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Disabling Socket Pooling to Let Another Service Use Port 80

We recently installed Microsoft Internet Information Services (IIS) 6.0 on a Windows Server 2003 system, and we're happy with the setup except for a problem with IP addresses. The server hosts a listserver that has a built-in Web server. We need IIS 6.0 to run on one IP address and the listserver's built-in Web server to run on another IP address. This setup worked fine on our Internet Information Server (IIS) 4.0 system, but after we moved to IIS 6.0, the listserver's Web server refuses to launch on port 80. What can we do to fix the problem?

When you install IIS 6.0, it claims for use port 80 of all IP addresses on the server. This situation first appeared with the introduction of socket pooling in IIS 5.0. By pooling resources that manage connections to TCP ports, developers were able to improve scalability over IIS 4.0. However, to let another service use port 80 on the same server running IIS 5.0, you had to configure a metabase property called DisableSocketPooling. For more information about socket pooling, visit the Win2K Server documentation page at

In IIS 6.0, the DisableSocketPooling property is present but not functional. This lack of functionality is due to the http.sys kernel mode listener, which installs as part of Windows 2003 but doesn't listen for traffic until a program such as IIS configures it to do so. Because the http.sys listener is part of the OS, you must use the registry to configure it.

Microsoft has provided a utility called httpcfg.exe to facilitate some of the more complex settings related to http.sys. You can find the httpcfg.exe tool in the Windows Server 2003 CD-ROM Support Tools folder. The Help files explain how to use the tool, including how to configure the IP listen list for the http.sys driver.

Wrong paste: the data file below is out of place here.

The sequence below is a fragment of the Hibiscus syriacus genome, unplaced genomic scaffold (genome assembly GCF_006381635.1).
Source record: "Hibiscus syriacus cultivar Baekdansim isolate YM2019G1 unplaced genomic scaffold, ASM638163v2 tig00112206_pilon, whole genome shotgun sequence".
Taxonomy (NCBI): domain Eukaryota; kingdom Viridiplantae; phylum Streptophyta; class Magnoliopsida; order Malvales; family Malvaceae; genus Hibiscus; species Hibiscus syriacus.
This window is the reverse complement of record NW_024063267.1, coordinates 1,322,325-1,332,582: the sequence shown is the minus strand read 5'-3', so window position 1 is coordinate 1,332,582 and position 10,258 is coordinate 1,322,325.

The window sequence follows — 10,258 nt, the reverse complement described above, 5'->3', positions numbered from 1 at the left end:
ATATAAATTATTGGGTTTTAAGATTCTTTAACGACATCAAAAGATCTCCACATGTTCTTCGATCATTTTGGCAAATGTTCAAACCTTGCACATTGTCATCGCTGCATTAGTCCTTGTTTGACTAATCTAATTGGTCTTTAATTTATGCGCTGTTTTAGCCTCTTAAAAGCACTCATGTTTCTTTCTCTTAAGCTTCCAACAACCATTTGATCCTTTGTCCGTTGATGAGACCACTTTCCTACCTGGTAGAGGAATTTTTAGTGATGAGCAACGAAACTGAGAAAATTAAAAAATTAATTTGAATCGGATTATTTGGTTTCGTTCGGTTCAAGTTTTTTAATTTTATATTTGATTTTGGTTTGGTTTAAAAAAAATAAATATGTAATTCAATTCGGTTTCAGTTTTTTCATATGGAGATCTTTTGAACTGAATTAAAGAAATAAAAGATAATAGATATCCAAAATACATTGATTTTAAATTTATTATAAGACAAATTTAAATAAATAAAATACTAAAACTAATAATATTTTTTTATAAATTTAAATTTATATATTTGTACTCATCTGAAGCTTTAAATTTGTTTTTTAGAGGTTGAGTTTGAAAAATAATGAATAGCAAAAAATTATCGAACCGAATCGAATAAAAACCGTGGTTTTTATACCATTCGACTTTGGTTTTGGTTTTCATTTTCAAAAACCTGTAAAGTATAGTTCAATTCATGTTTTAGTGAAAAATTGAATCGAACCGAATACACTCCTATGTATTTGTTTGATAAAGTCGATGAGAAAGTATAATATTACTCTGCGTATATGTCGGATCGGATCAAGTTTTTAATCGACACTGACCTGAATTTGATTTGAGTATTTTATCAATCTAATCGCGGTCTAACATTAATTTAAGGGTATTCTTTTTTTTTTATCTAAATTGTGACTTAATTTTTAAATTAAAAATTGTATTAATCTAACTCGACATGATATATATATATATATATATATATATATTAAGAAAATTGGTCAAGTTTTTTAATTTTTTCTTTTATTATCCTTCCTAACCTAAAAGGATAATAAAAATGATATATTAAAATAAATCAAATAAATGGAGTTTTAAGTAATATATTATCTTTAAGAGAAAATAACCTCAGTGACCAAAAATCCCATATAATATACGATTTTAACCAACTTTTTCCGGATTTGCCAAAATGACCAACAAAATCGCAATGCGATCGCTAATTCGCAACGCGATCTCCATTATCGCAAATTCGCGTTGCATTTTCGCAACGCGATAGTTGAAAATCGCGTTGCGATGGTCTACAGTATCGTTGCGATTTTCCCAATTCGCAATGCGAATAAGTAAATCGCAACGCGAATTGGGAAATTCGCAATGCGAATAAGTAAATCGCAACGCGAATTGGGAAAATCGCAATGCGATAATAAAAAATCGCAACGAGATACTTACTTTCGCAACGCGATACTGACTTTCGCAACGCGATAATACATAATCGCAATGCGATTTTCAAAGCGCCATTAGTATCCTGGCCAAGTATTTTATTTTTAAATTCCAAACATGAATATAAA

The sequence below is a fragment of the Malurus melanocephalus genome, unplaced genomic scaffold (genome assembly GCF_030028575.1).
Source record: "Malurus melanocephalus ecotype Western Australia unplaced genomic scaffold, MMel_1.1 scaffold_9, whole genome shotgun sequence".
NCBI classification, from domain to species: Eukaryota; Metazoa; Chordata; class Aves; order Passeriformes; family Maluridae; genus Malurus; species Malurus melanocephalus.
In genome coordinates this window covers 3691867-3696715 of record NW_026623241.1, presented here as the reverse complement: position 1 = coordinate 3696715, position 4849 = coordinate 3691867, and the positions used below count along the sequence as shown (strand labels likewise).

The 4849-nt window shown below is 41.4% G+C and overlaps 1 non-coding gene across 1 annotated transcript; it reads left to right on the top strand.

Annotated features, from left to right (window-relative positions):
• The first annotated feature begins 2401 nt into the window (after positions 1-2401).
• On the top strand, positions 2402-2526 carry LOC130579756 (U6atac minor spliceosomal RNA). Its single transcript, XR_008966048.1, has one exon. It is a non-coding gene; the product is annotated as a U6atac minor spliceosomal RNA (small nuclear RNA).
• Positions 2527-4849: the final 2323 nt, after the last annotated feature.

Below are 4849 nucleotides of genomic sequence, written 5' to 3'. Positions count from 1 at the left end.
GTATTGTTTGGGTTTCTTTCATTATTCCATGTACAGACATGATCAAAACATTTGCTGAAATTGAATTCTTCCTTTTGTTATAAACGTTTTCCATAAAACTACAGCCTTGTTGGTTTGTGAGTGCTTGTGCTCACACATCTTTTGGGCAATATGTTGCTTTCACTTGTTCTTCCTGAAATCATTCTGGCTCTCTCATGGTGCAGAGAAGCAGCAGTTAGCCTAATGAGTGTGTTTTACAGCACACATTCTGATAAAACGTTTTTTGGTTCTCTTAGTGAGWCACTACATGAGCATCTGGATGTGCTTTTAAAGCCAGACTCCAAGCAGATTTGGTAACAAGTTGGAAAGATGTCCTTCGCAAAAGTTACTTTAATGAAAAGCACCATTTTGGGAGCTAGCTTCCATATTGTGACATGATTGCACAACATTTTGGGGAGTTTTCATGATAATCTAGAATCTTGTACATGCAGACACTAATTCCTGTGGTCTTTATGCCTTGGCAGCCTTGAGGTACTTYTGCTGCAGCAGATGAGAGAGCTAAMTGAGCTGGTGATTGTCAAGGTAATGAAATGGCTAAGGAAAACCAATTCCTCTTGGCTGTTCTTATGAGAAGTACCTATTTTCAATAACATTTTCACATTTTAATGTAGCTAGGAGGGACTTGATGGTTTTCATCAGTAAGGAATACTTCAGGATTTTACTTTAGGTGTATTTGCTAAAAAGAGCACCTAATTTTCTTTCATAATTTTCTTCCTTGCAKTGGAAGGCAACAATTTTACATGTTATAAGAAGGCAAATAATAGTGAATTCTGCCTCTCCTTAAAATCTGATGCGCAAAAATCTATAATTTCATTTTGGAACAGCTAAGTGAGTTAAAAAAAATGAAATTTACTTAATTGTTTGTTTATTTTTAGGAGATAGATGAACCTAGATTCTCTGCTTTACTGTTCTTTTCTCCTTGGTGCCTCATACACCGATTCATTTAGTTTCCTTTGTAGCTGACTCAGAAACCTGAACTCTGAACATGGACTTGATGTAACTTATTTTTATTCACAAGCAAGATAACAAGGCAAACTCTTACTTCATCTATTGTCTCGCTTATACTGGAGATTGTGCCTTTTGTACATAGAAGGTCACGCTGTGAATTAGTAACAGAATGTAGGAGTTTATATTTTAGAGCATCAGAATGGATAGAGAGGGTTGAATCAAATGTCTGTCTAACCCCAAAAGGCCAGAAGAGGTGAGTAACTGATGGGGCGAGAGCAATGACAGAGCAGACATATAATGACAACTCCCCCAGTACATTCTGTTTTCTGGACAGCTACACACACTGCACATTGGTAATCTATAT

To make the httpcfg.exe tool specify an address or addresses for http.sys to listen to, use the command

httpcfg set iplisten -i

where is the IP address and y is the port number.

Configuring the IP listen list might result in behavior that you don't expect. For example, if you have three IP addresses on a server and you configure the listen list for only one of them, you can still use the Internet Information Services Manager console to configure a Web site to operate on a nonconfigured address. The Web site will start as if it were working correctly but won't be reachable because the http.sys listener isn't configured for that IP address. This glitch could be difficult to troubleshoot later if you don't document how you configured your server's listen list. For more information about the DisableSocketPooling property, see the Microsoft article "IIS 6.0: Setting Metabase Property DisableSocketPooling Has No Effect" (

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